Before the enterprise starts to rely on IoT infrastructure for core business operations, it needs to consider the fact that without broad access to data from a plethora of sources, it is unlikely to produce the kind of results that support a truly effective digital business model. This means data integration must be built into IoT environments as a core capability, a challenge that many organizations are still struggling with in their legacy environments.
The good news, however, is that because IoT infrastructure is only just starting to take root, there is still plenty of time to craft a fully integrated environment that can grow and expand without forming the data silos that currently plague the data center.https://o1.qnsr.com/log/p.gif?;n=203;c=204663295;s=11915;x=7936;f=201904081034270;u=j;z=TIMESTAMP;a=20410779;e=i
According to Vodafone’s most recent IoT Barometer Report, more than 80 percent of companies that have embarked on IoT development say that its key role is to integrate analytics, artificial intelligence and key digital initiatives. In part, this involves linking IoT processes with legacy back-office solutions like Customer Relationship Management (CRM) and Enterprise Resource Planning (ERP). The broader the integration, it seems, the more efficient and cost-effective the new IoT environment will be.
On the downside, however, it seems that defining the need for integration and actually achieving it are two very different matters. According to a recent survey by IFS, 84 percent of industrial companies have yet to integrate the data coming from connected devices with what is being generated by ERP and other systems. This is putting a damper on strategic decision-making and the ability to streamline operations, which in turn is undermining the ability of newly deployed IoT technology to foster a digital services-based business model. The solution, of course, is to bring legacy functions into the new IoT paradigm by forging greater connectivity across all data points, but this is not easy to do without disrupting existing operations.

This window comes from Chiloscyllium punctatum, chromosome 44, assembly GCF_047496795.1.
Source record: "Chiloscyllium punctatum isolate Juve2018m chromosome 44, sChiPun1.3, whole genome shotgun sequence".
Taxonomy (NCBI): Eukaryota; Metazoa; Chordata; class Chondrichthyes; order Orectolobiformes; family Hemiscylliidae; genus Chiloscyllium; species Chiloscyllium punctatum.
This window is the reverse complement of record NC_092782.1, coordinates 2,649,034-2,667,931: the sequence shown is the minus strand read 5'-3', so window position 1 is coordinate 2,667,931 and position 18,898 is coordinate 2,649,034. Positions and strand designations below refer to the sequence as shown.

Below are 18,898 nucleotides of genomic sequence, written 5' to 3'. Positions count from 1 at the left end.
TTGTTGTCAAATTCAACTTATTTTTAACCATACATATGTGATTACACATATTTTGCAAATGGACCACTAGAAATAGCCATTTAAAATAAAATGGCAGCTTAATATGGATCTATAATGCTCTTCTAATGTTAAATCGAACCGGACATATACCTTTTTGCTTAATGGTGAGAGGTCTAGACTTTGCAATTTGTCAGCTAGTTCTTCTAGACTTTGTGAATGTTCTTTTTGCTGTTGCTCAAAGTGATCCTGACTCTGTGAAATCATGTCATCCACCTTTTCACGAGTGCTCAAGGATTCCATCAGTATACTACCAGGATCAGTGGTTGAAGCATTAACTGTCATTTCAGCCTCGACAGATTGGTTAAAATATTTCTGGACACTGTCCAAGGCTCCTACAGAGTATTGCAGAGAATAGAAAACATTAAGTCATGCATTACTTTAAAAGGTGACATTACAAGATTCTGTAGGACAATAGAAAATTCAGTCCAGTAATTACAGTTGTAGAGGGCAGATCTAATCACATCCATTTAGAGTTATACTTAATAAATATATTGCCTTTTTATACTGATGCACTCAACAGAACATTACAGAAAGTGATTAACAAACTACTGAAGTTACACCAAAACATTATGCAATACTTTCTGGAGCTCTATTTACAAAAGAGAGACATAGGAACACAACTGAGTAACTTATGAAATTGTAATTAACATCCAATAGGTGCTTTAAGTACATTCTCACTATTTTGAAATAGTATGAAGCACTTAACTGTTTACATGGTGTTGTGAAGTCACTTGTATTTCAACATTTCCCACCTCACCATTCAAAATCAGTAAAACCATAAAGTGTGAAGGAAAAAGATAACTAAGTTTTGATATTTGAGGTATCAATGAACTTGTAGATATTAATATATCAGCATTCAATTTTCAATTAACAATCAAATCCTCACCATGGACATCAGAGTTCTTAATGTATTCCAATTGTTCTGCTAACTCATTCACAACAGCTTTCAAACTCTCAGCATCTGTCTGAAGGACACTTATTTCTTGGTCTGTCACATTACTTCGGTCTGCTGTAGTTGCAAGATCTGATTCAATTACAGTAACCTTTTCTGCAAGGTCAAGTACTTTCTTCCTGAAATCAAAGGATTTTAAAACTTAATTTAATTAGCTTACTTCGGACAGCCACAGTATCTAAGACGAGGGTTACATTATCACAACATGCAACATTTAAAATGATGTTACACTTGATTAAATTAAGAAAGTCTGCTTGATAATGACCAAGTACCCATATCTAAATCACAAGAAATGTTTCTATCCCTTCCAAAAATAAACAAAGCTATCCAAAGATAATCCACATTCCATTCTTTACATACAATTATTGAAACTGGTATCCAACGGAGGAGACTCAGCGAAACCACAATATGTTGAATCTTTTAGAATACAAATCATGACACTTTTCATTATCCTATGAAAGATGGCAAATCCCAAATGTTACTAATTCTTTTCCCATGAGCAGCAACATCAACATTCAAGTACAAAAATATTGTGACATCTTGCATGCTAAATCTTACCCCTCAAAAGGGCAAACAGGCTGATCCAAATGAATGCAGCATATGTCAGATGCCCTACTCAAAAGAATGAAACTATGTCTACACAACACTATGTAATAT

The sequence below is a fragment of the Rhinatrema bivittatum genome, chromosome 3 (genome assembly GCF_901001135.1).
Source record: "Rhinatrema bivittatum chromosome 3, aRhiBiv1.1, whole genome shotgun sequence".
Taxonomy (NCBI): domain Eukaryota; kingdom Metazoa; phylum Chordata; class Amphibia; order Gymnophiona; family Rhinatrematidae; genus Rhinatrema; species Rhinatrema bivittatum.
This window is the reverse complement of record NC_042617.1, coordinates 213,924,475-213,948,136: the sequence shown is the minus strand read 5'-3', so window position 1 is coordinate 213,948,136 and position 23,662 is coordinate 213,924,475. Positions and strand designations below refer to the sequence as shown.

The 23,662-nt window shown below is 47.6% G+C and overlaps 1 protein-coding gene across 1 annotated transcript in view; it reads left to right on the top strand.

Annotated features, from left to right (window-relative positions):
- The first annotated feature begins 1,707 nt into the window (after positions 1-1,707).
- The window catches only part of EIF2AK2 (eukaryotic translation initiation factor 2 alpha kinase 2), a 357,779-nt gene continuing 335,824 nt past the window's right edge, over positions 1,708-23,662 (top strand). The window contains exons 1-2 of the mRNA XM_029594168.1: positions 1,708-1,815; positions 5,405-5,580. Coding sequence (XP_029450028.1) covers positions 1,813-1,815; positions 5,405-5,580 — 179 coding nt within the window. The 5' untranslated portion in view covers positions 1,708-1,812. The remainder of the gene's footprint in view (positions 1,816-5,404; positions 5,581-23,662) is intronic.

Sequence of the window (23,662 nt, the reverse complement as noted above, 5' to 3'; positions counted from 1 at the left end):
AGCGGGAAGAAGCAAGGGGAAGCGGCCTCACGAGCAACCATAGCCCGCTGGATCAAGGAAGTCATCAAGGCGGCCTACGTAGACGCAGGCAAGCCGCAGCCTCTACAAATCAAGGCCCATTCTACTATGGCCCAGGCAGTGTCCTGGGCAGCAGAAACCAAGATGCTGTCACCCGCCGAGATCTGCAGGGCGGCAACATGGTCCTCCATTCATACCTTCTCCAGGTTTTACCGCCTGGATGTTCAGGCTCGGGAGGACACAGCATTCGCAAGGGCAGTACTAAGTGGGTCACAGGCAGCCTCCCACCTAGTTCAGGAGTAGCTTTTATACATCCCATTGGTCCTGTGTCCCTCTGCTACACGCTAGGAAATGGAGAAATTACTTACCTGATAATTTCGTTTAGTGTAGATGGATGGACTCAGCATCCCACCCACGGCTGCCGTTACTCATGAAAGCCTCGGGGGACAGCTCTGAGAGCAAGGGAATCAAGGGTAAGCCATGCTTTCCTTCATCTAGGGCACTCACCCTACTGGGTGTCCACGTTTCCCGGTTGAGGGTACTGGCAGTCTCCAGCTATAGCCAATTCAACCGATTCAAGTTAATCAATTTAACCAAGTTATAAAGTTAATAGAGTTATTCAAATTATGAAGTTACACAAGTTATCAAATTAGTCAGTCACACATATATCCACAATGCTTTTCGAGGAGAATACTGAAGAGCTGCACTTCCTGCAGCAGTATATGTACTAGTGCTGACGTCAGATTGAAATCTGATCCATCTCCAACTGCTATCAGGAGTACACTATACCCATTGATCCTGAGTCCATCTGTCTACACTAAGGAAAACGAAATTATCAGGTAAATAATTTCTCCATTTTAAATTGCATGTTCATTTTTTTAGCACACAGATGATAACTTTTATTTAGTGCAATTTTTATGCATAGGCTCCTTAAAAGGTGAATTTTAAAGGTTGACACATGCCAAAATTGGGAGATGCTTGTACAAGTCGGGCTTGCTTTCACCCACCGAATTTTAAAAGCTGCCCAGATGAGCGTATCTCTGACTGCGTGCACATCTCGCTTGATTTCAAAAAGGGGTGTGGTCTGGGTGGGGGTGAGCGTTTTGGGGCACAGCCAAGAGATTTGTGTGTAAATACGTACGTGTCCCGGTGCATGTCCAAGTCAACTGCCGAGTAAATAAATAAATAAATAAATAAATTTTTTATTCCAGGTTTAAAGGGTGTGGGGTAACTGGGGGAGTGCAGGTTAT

But to truly make the IoT work, integration needs to happen horizontally between hardware, software and application layers, not just across vertically distributed resources. VMware and SAP recently teamed up to address this challenge by linking their respective virtual- and application-layer platforms under a common framework that can extend across devices, infrastructure, edge, cloud and application domains. The idea is to forge ties between VMware’s Pulse IoT portfolio, which oversees infrastructure management and visibility, with SAP’s Leonardo IoT and Cloud Platform solutions that concentrate on workflow and process coordination. Together, the companies hope to arrive at broad OT-IT integration supported by holistic analytics capabilities on pre-tested, pre-integrated platforms.
Meanwhile, C3 and MapR Technologies are looking at key IoT integration solutions for targeted industries like health care as they attempt to combine legacy data with advanced, intelligent analytics. The two have teamed up to support the integration of legacy, mission-critical applications on multi-tenant infrastructure across on-premises, cloud and edge deployments. In this way, says HIT Infrastructure’s Elizabeth O’Dowd, forward-leaning health care organizations can leverage both newly created and historical data sets for life-saving diagnostic and other functions as well as for broader population health and research purposes.
In the old days (as in, earlier this decade), it was bad enough if one half of the enterprise didn’t know what the other half was doing. But in this age of streamlined, app-driven business processes, maintaining this state of willful blindness is no longer tenable.
If data truly is the lifeblood of the enterprise, then failure to integrate it across all aspects of the operational environment is tantamount to ignoring the arterial clots surrounding your vital organs.
Arthur Cole writes about infrastructure for IT Business Edge. Cole has been covering the high-tech media and computing industries for more than 20 years, having served as editor of TV Technology, Video Technology News, Internet News and Multimedia Weekly. His contributions have appeared in Communications Today and Enterprise Networking Planet and as web content for numerous high-tech clients like TwinStrata and Carpathia. Follow Art on Twitter @acole602.